The French call this flower Marguerite and say that it can prophesy. Lovers pluck off the leaves, and as they pluck each leaf they ask a question about their sweethearts, thus: “Does he or she love me? Dearly? Distractedly? Very much? A little? Not at all?” and so on. Each one speaks these words in his own language.
The butterfly came, also, to Marguerite to inquire, but he did not pluck off her leaves; he pressed a kiss on each of them, for he thought there was always more to be done by kindness.
Yesterday I watched an art project video that included grounding oneself in the earth, and I wrote about it here. But I did not take time yesterday to go outside, as it takes quite a few hundred steps to get past the concrete and bricks that surround me. Instead, I just stayed home and did the art project.
Today, however, I did go sit in a garden. I thought I’d look for a companion for Butterfly. There were so many possibilities…
The frangipani, or plumeria, so splendid that it needs two magnificent names to handle its impact. Long-lasting and sweet-smelling like the flower garlands around the necks of celebrants and honorees.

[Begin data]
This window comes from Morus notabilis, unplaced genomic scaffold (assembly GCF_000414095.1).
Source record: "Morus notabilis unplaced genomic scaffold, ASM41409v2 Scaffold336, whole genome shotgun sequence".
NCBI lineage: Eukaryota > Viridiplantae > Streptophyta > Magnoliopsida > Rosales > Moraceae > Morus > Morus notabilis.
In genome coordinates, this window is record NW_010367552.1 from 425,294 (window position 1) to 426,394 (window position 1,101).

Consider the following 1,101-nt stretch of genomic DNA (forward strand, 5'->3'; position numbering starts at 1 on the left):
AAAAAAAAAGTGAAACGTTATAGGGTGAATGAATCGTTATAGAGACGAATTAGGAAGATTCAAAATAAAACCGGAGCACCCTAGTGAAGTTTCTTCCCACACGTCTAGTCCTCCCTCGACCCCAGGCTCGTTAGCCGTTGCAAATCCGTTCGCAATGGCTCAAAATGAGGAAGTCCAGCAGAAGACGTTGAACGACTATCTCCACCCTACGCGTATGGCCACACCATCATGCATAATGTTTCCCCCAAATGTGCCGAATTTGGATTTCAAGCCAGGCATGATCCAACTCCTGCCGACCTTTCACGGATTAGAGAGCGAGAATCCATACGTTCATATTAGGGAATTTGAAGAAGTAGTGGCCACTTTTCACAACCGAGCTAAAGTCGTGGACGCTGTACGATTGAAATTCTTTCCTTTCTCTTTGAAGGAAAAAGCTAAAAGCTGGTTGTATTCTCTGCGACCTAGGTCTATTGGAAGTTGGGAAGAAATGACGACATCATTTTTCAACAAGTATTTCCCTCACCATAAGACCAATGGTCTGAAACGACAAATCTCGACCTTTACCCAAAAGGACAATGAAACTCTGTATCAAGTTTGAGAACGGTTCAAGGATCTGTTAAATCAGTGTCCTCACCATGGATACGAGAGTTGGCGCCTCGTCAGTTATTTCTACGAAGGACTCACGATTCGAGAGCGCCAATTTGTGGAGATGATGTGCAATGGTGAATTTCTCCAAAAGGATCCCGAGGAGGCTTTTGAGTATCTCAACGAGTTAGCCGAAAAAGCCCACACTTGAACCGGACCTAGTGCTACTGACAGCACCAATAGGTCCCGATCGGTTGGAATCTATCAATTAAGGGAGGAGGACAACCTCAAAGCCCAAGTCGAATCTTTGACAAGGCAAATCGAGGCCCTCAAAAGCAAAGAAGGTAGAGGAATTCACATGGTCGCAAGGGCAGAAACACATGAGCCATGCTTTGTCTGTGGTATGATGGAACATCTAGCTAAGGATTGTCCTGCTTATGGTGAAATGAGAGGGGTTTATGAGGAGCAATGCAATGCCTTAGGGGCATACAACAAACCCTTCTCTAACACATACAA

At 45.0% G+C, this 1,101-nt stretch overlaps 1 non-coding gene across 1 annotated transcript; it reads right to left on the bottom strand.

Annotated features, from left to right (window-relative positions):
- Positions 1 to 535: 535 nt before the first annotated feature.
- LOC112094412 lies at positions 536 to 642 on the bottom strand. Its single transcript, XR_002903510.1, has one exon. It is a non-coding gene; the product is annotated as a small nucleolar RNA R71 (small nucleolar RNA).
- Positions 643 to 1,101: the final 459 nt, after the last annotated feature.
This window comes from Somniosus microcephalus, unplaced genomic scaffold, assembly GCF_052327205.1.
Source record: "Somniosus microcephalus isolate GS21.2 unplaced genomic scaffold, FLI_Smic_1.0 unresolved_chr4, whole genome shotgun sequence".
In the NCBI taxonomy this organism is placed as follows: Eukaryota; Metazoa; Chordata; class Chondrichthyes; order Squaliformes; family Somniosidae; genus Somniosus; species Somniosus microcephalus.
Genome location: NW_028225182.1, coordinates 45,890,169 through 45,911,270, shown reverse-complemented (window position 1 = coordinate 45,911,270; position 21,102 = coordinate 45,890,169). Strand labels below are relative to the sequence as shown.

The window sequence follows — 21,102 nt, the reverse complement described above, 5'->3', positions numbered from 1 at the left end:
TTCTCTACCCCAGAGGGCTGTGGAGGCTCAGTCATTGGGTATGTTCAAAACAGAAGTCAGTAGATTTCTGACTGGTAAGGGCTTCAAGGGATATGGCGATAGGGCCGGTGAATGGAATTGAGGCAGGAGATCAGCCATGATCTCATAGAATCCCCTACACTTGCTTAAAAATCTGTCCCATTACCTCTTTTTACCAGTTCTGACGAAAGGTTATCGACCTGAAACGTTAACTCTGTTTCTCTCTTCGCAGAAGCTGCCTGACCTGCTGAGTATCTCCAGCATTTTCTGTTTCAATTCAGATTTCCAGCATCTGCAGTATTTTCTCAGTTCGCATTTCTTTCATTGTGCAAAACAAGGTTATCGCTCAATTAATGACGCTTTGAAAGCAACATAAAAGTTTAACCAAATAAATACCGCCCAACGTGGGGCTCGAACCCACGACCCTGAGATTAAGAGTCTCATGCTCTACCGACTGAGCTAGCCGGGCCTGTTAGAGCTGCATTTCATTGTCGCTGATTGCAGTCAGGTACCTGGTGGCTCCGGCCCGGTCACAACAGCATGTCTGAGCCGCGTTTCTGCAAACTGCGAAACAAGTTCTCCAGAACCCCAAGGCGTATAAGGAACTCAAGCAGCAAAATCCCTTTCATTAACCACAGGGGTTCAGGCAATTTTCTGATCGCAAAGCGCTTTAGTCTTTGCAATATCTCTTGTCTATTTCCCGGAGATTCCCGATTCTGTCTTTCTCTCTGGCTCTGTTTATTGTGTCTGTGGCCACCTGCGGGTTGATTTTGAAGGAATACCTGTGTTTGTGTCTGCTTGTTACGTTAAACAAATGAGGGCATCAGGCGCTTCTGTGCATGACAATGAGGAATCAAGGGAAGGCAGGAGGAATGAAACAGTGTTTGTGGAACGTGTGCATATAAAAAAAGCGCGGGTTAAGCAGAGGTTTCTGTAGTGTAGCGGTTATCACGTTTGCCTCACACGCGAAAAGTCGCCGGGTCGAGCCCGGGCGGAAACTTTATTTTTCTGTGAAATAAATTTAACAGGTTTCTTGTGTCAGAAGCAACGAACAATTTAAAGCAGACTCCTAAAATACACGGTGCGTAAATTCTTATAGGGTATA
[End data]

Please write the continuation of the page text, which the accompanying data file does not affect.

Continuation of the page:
The impatiens are anything but impatient. They hold their hand open wide and welcoming. At the same time, they line the sidewalks like strong little bodybuilders willingly doing the heavy-lifting in this summertime heat.
The intoxicating oleander, beautiful but bitter.
The bougainvillea running all over the yard like a wild party, but they are ready with sharp claws if you take advantage.
The tiny bouquet-within-a-flower of the lantana, a medley of colors. They seem so wholesome, a homespun treasure.
I couldn’t decide either. I just pressed a kiss on each one and left them in peace.